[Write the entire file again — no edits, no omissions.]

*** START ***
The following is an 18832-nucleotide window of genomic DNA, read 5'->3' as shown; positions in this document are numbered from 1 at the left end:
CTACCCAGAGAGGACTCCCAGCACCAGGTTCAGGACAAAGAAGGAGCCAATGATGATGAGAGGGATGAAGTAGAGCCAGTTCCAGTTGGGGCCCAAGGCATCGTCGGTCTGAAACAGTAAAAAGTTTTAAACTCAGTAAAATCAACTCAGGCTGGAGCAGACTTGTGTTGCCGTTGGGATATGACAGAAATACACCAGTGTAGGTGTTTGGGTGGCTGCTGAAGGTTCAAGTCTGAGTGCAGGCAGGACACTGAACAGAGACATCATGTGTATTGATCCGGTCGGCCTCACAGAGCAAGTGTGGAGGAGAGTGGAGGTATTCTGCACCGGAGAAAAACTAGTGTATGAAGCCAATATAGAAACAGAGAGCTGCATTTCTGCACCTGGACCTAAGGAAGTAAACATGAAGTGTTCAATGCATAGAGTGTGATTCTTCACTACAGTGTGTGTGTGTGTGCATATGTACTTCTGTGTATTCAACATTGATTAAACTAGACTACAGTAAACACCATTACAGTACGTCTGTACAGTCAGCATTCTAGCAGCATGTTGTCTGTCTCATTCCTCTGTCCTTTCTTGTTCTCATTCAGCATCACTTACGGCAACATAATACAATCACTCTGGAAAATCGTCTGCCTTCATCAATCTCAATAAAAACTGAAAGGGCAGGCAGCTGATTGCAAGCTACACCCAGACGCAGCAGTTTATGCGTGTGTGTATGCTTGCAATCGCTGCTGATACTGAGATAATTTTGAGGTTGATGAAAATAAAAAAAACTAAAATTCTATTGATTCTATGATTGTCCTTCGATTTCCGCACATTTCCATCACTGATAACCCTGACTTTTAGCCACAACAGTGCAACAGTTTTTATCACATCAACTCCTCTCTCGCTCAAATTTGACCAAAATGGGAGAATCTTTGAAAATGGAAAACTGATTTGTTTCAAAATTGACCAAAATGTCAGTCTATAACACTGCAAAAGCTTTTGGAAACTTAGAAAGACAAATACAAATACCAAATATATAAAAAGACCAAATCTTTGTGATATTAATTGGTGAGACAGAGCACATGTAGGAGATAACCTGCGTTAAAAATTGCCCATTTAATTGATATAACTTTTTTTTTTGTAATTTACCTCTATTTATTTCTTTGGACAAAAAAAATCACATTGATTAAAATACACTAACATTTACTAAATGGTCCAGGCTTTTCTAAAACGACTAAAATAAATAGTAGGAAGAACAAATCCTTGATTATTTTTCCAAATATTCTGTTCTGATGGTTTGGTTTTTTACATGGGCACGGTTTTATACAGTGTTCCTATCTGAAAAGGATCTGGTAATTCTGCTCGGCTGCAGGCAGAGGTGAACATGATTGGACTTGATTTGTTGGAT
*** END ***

The following is an 18832-nucleotide window of genomic DNA, read 5'->3' as shown; positions in this document are numbered from 1 at the left end:
CTACCCAGAGAGGACTCCCAGCACCAGGTTCAGGACAAAGAAGGAGCCAATGATGATGAGAGGGATGAAGTAGAGCCAGTTCCAGTTGGGGCCCAAGGCATCGTCGGTCTGAAACAGTAAAAAGTTTTAAACTCAGTAAAATCAACTCAGGCTGGAGCAGACTTGTGTTGCCGTTGGGATATGACAGAAATACACCAGTGTAGGTGTTTGGGTGGCTGCTGAAGGTTCAAGTCTGAGTGCAGGCAGGACACTGAACAGAGACATCATGTGTATTGATCCGGTCGGCCTCACAGAGCAAGTGTGGAGGAGAGTGGAGGTATTCTGCACCGGAGAAAAACTAGTGTATGAAGCCAATATAGAAACAGAGAGCTGCATTTCTGCACCTGGACCTAAGGAAGTAAACATGAAGTGTTCAATGCATAGAGTGTGATTCTTCACTACAGTGTGTGTGTGTGTGCATATGTACTTCTGTGTATTCAACATTGATTAAACTAGACTACAGTAAACACCATTACAGTACGTCTGTACAGTCAGCATTCTAGCAGCATGTTGTCTGTCTCATTCCTCTGTCCTTTCTTGTTCTCATTCAGCATCACTTACGGCAACATAATACAATCACTCTGGAAAATCGTCTGCCTTCATCAATCTCAATAAAAACTGAAAGGGCAGGCAGCTGATTGCAAGCTACACCCAGACGCAGCAGTTTATGCGTGTGTGTATGCTTGCAATCGCTGCTGATACTGAGATAATTTTGAGGTTGATGAAAATAAAAAAAACTAAAATTCTATTGATTCTATGATTGTCCTTCGATTTCCGCACATTTCCATCACTGATAACCCTGACTTTTAGCCACAACAGTGCAACAGTTTTTATCACATCAACTCCTCTCTCGCTCAAATTTGACCAAAATGGGAGAATCTTTGAAAATGGAAAACTGATTTGTTTCAAAATTGACCAAAATGTCAGTCTATAACACTGCAAAAGCTTTTGGAAACTTAGAAAGACAAATACAAATACCAAATATATAAAAAGACCAAATCTTTGTGATATTAATTGGTGAGACAGAGCACATGTAGGAGATAACCTGCGTTAAAAATTGCCCATTTAATTGATATAACTTTTTTTTTTGTAATTTACCTCTATTTATTTCTTTGGACAAAAAAAATCACATTGATTAAAATACACTAACATTTACTAAATGGTCCAGGCTTTTCTAAAACGACTAAAATAAATAGTAGGAAGAACAAATCCTTGATTATTTTTCCAAATATTCTGTTCTGATGGTTTGGTTTTTTACATGGGCACGGTTTTATACAGTGTTCCTATCTGAAAAGGATCTGGTAATTCTGCTCGGCTGCAGGCAGAGGTGAACATGATTGGACTTGATTTGTTGGAT